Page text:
V for Vendetta finally released over here this week (but only in one multiplex chain, for no apparent reason). I’m going to watch it today with friends, but last evening we suddenly felt the need to watch a Hindi movie, and with only two choices in theatres here (the other being Humko Deewana Kar Gaye) we chose Pyare Mohan.
Now, I wasn’t too fond of Indra Kumar’s last film, Masti (which Vivek Oberoi described as “A sex comedy without sex” and that should be enough to tell you how lame it was), so despite the cast being the who’s who of underappreciated young Bollywood today (what exactly does Fardeen Khan have to do to get a hit?), I was wary. On the other hand, Indra Kumar also directed Ishq, which was hilarious, so maybe Pyare Mohan would be more like that.
I’m very happy to say that it is. Pyare Mohan is genuinely funny and frequently thrilling, there’s not a groan-inducing double entendre in sight, and it’s a pure distillation of the masala movie dynamic but with a postmodern, slick makeover. The majority of what makes the film work are the two portagonists. In what seems like an eternity, a normal masala movie actually has believable characters as the heroes rather than cardboard cut-out alpha males. Pyare and Mohan are fully realised, likeable, and strong characters from the get-go. Tushar Hiranandani and Milap Zaveri have written them fully aware of the pitfalls of disabled movie characters being iconic poster-chidren for their particular handicap, and strive to make them not only real, but admirable*.
*(so, basically, this means that since none of the disabled people suffer a lot, this film isn’t going to win any awards)
The film is shot in a sunny, wonderfully lit way by Sunil Patel (who did the equally good-looking Salaam Namaste and Hum Tum). Full marks to him for not succumbing to the usual Hindi film formula of shooting the romantic bits one way, the action bits another and a drama bits a third (which is kind-of a given in a masala-movie). There’s excellent use of match-moving during one song, Love You My Angel. See folks, this is why Hollywood slaved for decades to perfect complex special-effects techniques and equipment — so that Indian filmmakers could make their song sequences even more over the top.
The visual look of the film is rock solid, and this extends to the promo work as well (Samir and I are particularly taken by the film’s logo and posters — they make Darna Zaroori Hai‘s already banal posters standing next to them look even worse!).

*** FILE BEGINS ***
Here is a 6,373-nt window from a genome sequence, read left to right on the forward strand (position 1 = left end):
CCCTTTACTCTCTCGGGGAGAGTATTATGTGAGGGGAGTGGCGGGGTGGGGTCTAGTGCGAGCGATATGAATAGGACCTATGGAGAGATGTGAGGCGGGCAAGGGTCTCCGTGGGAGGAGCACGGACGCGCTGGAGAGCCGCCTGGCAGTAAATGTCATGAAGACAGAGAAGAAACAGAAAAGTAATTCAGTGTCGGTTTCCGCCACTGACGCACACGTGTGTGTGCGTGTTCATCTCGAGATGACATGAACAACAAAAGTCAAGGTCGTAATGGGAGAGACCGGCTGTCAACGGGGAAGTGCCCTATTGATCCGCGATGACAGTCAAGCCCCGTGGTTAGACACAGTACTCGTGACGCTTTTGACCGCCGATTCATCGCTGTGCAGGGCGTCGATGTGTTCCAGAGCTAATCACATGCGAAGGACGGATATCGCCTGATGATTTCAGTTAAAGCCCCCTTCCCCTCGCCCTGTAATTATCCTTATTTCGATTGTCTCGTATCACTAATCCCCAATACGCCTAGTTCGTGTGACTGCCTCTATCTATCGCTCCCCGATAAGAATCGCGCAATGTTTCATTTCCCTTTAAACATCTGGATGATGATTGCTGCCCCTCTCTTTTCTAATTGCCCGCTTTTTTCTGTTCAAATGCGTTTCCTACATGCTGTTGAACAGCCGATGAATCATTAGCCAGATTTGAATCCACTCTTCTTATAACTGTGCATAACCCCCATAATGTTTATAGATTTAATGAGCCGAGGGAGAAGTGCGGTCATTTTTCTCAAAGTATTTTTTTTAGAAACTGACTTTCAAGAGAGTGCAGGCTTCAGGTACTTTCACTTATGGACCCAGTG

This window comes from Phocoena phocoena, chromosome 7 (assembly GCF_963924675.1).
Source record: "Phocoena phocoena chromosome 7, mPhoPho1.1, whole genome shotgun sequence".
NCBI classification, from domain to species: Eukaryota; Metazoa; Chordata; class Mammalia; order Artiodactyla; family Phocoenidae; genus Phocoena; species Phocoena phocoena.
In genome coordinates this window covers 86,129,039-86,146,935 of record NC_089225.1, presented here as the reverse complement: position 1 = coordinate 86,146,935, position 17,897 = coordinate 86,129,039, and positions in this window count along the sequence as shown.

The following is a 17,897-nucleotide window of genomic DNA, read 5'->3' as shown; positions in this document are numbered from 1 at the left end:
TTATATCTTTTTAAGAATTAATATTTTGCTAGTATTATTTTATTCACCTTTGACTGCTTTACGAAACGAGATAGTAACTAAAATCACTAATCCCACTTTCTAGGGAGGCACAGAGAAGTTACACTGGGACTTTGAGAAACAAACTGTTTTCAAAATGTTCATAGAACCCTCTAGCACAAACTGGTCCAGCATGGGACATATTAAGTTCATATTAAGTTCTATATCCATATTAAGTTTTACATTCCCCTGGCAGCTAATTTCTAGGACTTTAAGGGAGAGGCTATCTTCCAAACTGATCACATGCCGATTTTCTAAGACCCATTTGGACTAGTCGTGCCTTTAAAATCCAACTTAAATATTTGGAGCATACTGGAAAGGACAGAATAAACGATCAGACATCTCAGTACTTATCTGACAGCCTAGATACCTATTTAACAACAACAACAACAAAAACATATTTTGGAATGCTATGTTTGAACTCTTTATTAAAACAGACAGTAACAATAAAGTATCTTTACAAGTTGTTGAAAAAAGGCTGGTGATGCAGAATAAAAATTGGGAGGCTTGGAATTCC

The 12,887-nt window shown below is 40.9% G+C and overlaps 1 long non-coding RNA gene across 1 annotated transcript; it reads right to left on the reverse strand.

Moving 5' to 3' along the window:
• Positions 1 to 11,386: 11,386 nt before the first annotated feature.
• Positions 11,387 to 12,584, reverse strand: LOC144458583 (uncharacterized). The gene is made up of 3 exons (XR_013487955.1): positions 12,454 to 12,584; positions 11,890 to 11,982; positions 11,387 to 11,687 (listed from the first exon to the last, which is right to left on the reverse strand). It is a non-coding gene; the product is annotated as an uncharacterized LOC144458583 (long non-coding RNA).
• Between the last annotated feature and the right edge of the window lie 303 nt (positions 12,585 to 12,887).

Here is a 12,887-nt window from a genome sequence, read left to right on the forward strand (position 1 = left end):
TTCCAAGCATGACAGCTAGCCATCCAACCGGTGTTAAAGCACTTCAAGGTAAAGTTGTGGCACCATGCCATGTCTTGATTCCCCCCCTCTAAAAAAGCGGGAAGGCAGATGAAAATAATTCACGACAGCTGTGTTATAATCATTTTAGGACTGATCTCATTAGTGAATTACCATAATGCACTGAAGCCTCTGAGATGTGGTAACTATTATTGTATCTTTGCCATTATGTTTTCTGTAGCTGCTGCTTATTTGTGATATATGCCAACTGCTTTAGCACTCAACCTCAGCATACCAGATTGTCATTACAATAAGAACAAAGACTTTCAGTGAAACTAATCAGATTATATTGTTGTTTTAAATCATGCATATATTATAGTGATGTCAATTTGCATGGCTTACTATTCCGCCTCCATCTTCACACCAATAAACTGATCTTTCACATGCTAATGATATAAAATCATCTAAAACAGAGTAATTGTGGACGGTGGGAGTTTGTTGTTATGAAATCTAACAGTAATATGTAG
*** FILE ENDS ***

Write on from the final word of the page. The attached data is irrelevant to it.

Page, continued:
Anu Malik’s music is good, hummable stuff but I hadn’t heard much of it before going to see the film, which is a rarity (we in India usually know the soundtracks by heart through radio airplay before a film’s release). I have no doubt that it will be getting more play now that the film’s released.
The action is exciting, well choreographed and believeable (filled with humour, too), and comes complete with a bloody climax straight out of a 1985 Sunny Deol movie. My only quibble is that in some shots the wires haven’t been digitally removed (they either ran out of time or money, or both).
If you want to watch a good, solid, funny movie with all the trappings of a masala movie potboiler from the 1970s and 80s — and something your kids will enjoy (the ones in the theatre around me were hysterical throughout) — then go watch it.
But, a part of me feels that Pyare Mohan is more, and that it will never be appreciated for its solid performances by Fardeen Khan and Viveik Annand Oberoi (to give him his credited name), the slickness and consistency of the overall package, the strong characters who really deserve a sequel (since those are in vogue), and the post-modern revamp of the traditional action-comedy-romance-drama masala movie formula that the film’s team has achieved, keeping the zany features of the old but cutting out all the dead wood and grounding it with touches of the straightforward and honest style of ‘New Hindi Cinema’ (like Dil Chahta Hai or Rang De Basanti). Pyare Mohan is crazy and hopelessly filmi, but it’s still manages to be believeable.
In striking this fine balance, Indra Kumar and Co. have managed to create a film that will hold up to repeated viewing and linger on in your head.
Dammit, all I wanted was a bit of fluff to tide me over until V for Vendetta, but now I think I’ll be quietly chuckling along to the memory of Pyare Mohan‘s blind car chase while the opening credits of V are running.